So we were pretty confident going into it. We teased each other about growing a third eye, but… [laughter]
Marshall: Do you think that you and your husband received the same one? Whether it be the vaccine or the placebo?
Pick: You know, I would have to say, I doubt it just because they have a perfect 50/50 case study and I read up on it and I know where they feel so confident in the vaccine is that one spouse that was part of the study may get the virus and the other spouse does not. So we both hope we have the vaccine, but we don’t know.
Marshall: If they unblinded it and found out that you or your husband was a placebo recipient, would you then still go forward and get the full vaccine or would you wait it out?
So you could be that control group.
Pick: We would probably get the vaccine because to be honest, that’s why we signed up for the study. That we want it to move on with our lives and we feel the vaccine is so good. Um, we will listen to them and find out how important that is, you know, for the case study to continue. So. I can’t say that I’m a hundred percent sure that if I received the placebo, that I would say, no, I want the vaccine.
Like I said, I would listen to them and find out how many they need. But if all things are the same and it doesn’t really matter, I can’t wait to get the vaccine.
Marshall: And one of the things that they don’t know about this vaccine is long-term immunity, but also if you can still get COVID and be a carrier, pass it on, even though you might not have a bad reaction to it. Is that something that concerns you and your husband?
Pick: We definitely do not want to be COVID spreaders. And so, you know, we still would follow up on the professionals advice and do things like that. But as far as worrying about our own health, the vaccine is not near as bad, I believe, as getting the virus.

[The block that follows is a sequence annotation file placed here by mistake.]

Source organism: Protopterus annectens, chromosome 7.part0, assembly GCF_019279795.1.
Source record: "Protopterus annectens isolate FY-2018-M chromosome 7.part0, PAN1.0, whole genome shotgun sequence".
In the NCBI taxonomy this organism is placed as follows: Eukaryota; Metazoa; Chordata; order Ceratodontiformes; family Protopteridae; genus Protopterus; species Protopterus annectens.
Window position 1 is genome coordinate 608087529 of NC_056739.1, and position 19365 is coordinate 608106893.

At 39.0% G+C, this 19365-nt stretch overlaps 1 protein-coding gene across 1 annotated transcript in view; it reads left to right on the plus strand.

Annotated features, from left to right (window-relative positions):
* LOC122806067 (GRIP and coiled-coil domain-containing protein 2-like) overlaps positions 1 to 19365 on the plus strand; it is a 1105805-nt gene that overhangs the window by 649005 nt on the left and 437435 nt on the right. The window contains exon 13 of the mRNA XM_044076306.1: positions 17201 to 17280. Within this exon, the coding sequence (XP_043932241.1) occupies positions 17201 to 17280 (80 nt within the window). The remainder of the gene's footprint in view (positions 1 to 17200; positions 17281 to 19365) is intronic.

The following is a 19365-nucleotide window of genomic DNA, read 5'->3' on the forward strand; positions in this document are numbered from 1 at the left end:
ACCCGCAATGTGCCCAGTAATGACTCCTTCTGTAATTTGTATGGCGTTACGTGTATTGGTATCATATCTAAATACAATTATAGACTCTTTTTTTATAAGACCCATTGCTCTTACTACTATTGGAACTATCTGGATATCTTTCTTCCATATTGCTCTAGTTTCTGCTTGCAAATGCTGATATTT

Marshall: It’s a new technology, mRNA vaccine. Did they talk to you about that when you went into it?
Pick: Yes. And they all so said that at any time that we would like to get a different vaccine, there would be no problem in dropping out of the study and getting a different vaccine. Right now, to be honest, we got this vaccine because of how close the clinic was to us. And I’m sure with modern technology we’re going to have a lot of great vaccines.
So we’ll just have to wait and see.
Marshall: What do you tell your granddaughter who encouraged you to sign up?
Pick: I told her I was doing this podcast today and said, if it’s alright with you, I’m going to tell them the truth about this. And I do feel it’s such a good conversation to have with our young children. She’s had to miss a few days of school because she was exposed. And she did not like that being at home.
So getting our kids back in school, those types are the really important things to get back to normal.
Marshall: Dr. Inouye , thank you so much for joining us here at “Track the Vax.”
Sharon Inouye, MD: I’m delighted to be here today. Thank you for inviting me.
Marshall: Dr. Inouye, we want to talk about some of the COVID vaccine trials and the age of those trial participants. Now we’ve seen in the COVID vaccine study for Pfizer, those over the age or above 75, we’re only 4% of the study, with Moderna above 65.
We’re only at about 25% of the study. Is that an acceptable breakdown of the cohort? When you’re looking at who’s getting these vaccines?